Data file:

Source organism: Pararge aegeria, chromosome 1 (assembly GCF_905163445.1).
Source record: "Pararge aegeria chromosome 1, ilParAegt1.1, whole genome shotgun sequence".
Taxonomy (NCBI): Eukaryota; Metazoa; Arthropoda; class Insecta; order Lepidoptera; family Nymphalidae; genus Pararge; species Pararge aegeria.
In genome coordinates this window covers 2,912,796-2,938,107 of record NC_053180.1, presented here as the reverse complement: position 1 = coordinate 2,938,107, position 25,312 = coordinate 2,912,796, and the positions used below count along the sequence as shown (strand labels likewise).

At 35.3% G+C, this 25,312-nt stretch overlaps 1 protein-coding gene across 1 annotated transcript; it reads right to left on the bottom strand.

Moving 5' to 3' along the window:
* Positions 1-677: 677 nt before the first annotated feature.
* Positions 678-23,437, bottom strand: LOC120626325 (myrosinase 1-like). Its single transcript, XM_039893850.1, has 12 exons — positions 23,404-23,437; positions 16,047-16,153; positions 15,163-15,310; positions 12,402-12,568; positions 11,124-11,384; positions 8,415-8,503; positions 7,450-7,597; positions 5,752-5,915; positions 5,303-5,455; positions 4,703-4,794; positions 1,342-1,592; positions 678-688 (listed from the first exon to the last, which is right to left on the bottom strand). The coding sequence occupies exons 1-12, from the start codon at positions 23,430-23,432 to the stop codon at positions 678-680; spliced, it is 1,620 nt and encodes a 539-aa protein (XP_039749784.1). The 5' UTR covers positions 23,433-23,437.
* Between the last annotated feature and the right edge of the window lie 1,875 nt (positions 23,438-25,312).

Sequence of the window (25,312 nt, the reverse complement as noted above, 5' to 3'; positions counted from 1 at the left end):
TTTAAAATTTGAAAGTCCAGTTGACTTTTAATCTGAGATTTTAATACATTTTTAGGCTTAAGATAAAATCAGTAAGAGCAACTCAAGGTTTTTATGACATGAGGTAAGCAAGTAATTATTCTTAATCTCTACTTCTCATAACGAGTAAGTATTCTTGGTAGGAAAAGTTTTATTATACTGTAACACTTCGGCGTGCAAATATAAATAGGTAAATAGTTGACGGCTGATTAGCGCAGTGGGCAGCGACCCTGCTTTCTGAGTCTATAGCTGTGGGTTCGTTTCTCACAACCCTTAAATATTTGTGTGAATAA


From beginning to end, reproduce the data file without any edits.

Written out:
Source organism: Pararge aegeria, chromosome 1 (assembly GCF_905163445.1).
Source record: "Pararge aegeria chromosome 1, ilParAegt1.1, whole genome shotgun sequence".
Taxonomy (NCBI): Eukaryota; Metazoa; Arthropoda; class Insecta; order Lepidoptera; family Nymphalidae; genus Pararge; species Pararge aegeria.
In genome coordinates this window covers 2,912,796-2,938,107 of record NC_053180.1, presented here as the reverse complement: position 1 = coordinate 2,938,107, position 25,312 = coordinate 2,912,796, and the positions used below count along the sequence as shown (strand labels likewise).

At 35.3% G+C, this 25,312-nt stretch overlaps 1 protein-coding gene across 1 annotated transcript; it reads right to left on the bottom strand.

Moving 5' to 3' along the window:
* Positions 1-677: 677 nt before the first annotated feature.
* Positions 678-23,437, bottom strand: LOC120626325 (myrosinase 1-like). Its single transcript, XM_039893850.1, has 12 exons — positions 23,404-23,437; positions 16,047-16,153; positions 15,163-15,310; positions 12,402-12,568; positions 11,124-11,384; positions 8,415-8,503; positions 7,450-7,597; positions 5,752-5,915; positions 5,303-5,455; positions 4,703-4,794; positions 1,342-1,592; positions 678-688 (listed from the first exon to the last, which is right to left on the bottom strand). The coding sequence occupies exons 1-12, from the start codon at positions 23,430-23,432 to the stop codon at positions 678-680; spliced, it is 1,620 nt and encodes a 539-aa protein (XP_039749784.1). The 5' UTR covers positions 23,433-23,437.
* Between the last annotated feature and the right edge of the window lie 1,875 nt (positions 23,438-25,312).

Sequence of the window (25,312 nt, the reverse complement as noted above, 5' to 3'; positions counted from 1 at the left end):
TTTAAAATTTGAAAGTCCAGTTGACTTTTAATCTGAGATTTTAATACATTTTTAGGCTTAAGATAAAATCAGTAAGAGCAACTCAAGGTTTTTATGACATGAGGTAAGCAAGTAATTATTCTTAATCTCTACTTCTCATAACGAGTAAGTATTCTTGGTAGGAAAAGTTTTATTATACTGTAACACTTCGGCGTGCAAATATAAATAGGTAAATAGTTGACGGCTGATTAGCGCAGTGGGCAGCGACCCTGCTTTCTGAGTCTATAGCTGTGGGTTCGTTTCTCACAACCCTTAAATATTTGTGTGAATAA